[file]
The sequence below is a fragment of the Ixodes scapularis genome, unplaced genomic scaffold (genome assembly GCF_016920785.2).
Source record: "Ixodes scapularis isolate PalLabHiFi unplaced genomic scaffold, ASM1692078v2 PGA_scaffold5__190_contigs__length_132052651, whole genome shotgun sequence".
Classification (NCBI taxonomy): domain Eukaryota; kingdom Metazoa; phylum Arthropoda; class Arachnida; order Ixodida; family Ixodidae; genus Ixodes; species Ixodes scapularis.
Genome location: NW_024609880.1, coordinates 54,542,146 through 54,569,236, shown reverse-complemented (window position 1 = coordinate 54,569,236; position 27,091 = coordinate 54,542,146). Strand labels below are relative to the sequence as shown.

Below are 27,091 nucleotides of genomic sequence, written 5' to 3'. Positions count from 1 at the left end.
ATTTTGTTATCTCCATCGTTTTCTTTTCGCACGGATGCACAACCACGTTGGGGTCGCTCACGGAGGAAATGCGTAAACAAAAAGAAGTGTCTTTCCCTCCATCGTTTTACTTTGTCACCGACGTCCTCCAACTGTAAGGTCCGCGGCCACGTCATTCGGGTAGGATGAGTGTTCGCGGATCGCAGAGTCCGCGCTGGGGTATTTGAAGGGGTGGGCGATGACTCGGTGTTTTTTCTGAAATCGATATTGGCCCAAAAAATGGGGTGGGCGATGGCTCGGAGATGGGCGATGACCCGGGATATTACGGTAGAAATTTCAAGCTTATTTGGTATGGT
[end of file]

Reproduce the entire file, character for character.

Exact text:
The sequence below is a fragment of the Ixodes scapularis genome, unplaced genomic scaffold (genome assembly GCF_016920785.2).
Source record: "Ixodes scapularis isolate PalLabHiFi unplaced genomic scaffold, ASM1692078v2 PGA_scaffold5__190_contigs__length_132052651, whole genome shotgun sequence".
Classification (NCBI taxonomy): domain Eukaryota; kingdom Metazoa; phylum Arthropoda; class Arachnida; order Ixodida; family Ixodidae; genus Ixodes; species Ixodes scapularis.
Genome location: NW_024609880.1, coordinates 54,542,146 through 54,569,236, shown reverse-complemented (window position 1 = coordinate 54,569,236; position 27,091 = coordinate 54,542,146). Strand labels below are relative to the sequence as shown.

Below are 27,091 nucleotides of genomic sequence, written 5' to 3'. Positions count from 1 at the left end.
ATTTTGTTATCTCCATCGTTTTCTTTTCGCACGGATGCACAACCACGTTGGGGTCGCTCACGGAGGAAATGCGTAAACAAAAAGAAGTGTCTTTCCCTCCATCGTTTTACTTTGTCACCGACGTCCTCCAACTGTAAGGTCCGCGGCCACGTCATTCGGGTAGGATGAGTGTTCGCGGATCGCAGAGTCCGCGCTGGGGTATTTGAAGGGGTGGGCGATGACTCGGTGTTTTTTCTGAAATCGATATTGGCCCAAAAAATGGGGTGGGCGATGGCTCGGAGATGGGCGATGACCCGGGATATTACGGTAGAAATTTCAAGCTTATTTGGTATGGT